The Chennault International Airport is back to business as usual. Chennault's Director of Operations Anthony Ware tells 7 News the airport opened this morning at 6:30. Ware also says the FAA has concluded its investigation into the incident and officials have determined cross-winds are to blame. The pilot and co-pilot were the only two on board and they were unharmed.
LAKE CHARLES, LA (KPLC) - According to officials, cross winds are to blame. At around noon on Tuesday, a Lear jet came to a crash landing at Chennault International Airport. The only people on board were the pilot and co-pilot, amazingly both escaping any injuries.
Crews arrived on scene to begin cleaning up and containing a fuel leak near the left wing of the plane. The Federal Aviation Administration (FAA) has launched their own investigation into the crash.
"We are working with both the FAA and the charter company to try and get this fixed," said Randy Robb, Executive Director of Chennault.
To be safe, officials temporarily shut down all of the runways while crews continue with clean up and removal of the wreckage.
"It would be prudent to wait until the whole thing is done for safety purposes, for both landing and taking off aircrafts," said Robb.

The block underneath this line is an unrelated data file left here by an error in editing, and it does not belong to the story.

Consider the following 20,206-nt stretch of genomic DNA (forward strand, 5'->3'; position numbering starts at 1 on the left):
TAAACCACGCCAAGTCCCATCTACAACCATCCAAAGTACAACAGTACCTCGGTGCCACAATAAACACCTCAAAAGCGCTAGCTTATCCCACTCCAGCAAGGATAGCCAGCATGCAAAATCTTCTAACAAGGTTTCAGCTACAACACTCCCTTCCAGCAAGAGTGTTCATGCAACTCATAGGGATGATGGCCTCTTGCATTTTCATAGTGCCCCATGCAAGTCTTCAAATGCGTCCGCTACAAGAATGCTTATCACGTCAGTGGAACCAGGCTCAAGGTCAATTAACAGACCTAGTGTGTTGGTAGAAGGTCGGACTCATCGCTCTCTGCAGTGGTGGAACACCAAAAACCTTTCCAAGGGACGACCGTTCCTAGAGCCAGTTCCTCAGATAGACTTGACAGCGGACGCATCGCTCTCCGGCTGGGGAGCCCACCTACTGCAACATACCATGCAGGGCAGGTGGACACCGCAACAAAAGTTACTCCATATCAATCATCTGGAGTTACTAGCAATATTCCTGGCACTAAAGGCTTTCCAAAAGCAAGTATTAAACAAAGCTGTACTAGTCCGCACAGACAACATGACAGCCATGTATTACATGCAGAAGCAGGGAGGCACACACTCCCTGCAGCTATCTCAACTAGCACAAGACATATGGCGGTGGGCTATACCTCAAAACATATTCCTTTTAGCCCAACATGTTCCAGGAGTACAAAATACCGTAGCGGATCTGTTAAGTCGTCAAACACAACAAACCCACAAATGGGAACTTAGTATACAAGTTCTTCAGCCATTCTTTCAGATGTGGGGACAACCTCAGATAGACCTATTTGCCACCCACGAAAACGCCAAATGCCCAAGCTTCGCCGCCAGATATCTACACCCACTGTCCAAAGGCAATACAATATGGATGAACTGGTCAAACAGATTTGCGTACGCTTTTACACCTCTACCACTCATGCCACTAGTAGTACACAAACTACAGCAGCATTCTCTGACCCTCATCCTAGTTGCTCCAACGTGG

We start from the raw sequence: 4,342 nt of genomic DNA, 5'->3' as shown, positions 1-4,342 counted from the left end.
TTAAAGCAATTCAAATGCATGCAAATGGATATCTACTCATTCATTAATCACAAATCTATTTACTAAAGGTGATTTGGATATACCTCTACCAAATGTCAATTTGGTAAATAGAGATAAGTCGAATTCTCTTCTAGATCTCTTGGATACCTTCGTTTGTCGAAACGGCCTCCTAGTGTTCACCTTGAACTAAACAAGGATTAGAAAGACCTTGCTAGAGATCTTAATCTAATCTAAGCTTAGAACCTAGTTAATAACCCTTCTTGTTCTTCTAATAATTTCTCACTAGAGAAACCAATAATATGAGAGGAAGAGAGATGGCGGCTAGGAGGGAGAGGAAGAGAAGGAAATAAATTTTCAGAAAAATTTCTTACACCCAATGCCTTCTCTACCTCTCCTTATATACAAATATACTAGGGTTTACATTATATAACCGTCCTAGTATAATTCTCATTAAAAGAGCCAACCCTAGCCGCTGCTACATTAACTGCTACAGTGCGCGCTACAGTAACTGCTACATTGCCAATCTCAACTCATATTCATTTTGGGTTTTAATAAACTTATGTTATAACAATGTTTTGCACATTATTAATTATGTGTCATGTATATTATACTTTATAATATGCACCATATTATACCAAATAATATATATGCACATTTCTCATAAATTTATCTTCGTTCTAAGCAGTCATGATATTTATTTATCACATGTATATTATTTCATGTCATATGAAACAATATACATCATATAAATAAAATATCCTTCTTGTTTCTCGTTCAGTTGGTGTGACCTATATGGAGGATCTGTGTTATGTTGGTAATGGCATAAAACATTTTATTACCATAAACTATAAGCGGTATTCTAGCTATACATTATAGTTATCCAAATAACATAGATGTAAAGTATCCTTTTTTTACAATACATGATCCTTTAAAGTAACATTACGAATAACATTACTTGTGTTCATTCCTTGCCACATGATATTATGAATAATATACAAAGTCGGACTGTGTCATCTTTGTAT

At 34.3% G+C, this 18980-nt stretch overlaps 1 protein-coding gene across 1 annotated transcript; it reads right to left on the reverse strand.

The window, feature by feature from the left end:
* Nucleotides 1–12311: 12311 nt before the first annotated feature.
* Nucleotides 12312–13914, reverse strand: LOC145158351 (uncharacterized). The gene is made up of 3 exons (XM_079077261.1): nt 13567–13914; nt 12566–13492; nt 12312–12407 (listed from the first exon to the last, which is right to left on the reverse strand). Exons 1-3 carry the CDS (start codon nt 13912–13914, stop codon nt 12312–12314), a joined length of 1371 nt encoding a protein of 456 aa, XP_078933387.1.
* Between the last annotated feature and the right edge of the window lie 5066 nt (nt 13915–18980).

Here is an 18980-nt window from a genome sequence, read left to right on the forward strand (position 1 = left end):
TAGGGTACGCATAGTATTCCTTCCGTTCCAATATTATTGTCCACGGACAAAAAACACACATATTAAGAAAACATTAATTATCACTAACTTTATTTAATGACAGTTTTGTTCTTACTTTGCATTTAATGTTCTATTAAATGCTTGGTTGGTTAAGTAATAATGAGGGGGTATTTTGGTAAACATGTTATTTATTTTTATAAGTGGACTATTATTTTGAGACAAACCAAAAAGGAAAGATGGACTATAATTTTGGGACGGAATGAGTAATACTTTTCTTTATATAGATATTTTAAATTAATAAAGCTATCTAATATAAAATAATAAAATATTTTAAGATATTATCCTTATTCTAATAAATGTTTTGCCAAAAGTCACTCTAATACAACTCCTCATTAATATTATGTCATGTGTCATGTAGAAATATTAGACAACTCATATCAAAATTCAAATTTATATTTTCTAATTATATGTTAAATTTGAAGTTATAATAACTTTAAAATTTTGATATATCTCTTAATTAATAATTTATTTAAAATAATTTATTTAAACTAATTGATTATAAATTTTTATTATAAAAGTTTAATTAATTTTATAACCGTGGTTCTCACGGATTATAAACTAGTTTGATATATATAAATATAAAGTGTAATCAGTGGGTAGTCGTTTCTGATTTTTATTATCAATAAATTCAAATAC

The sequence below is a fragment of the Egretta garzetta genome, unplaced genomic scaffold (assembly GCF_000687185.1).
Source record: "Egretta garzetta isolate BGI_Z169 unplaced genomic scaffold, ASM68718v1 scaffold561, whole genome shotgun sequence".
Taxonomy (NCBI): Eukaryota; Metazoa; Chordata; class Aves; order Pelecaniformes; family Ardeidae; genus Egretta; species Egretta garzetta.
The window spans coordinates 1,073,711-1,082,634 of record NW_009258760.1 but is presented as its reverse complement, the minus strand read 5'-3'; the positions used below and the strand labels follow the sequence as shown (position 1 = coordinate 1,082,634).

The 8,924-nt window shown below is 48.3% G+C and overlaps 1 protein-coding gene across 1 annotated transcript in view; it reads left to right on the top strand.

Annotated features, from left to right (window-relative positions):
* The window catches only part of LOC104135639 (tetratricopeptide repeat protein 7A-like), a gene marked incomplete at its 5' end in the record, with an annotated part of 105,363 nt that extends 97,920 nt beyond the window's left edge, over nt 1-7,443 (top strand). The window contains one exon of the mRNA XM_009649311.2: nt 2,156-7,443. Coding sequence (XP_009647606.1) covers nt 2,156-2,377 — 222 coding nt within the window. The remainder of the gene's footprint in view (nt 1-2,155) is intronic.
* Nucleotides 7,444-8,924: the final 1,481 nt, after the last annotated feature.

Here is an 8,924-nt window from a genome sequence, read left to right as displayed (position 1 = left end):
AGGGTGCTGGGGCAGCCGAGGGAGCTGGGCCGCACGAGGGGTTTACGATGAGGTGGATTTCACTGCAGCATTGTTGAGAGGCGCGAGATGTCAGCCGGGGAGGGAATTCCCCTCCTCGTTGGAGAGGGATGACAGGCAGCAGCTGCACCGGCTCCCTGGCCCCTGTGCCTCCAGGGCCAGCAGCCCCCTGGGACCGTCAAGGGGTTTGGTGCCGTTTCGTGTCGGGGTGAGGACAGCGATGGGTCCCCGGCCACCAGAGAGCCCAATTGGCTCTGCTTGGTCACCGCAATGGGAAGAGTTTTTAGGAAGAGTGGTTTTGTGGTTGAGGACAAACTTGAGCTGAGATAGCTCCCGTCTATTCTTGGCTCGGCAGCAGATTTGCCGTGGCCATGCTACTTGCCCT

But, when you shut down a runway, incoming planes must be re-directed. This has caused quite a stir in the Lake Area, with many calling to report low flying planes. That is because all air traffic was diverted to Lake Charles Regional Airport. Some of those planes were military planes conducting training exercises.
"What they were doing was, basically, shooting approaches. This means they are lining up with our runway as if they were going to land, but they don't actually land. One of those aircrafts was a C-5, which is the largest military plane. It was just as high as any other aircraft that would approach, but since it is so large it looks a lot closer than it actually is," said Heath Allen, Director of Lake Charles Regional Airport.
A crew from Houston arrived on the scene hours later, to safely remove the damaged aircraft. Clean up is expected to take until 5 a.m. Wednesday. After clean up is complete Chennault will re-open their runways for normal air traffic.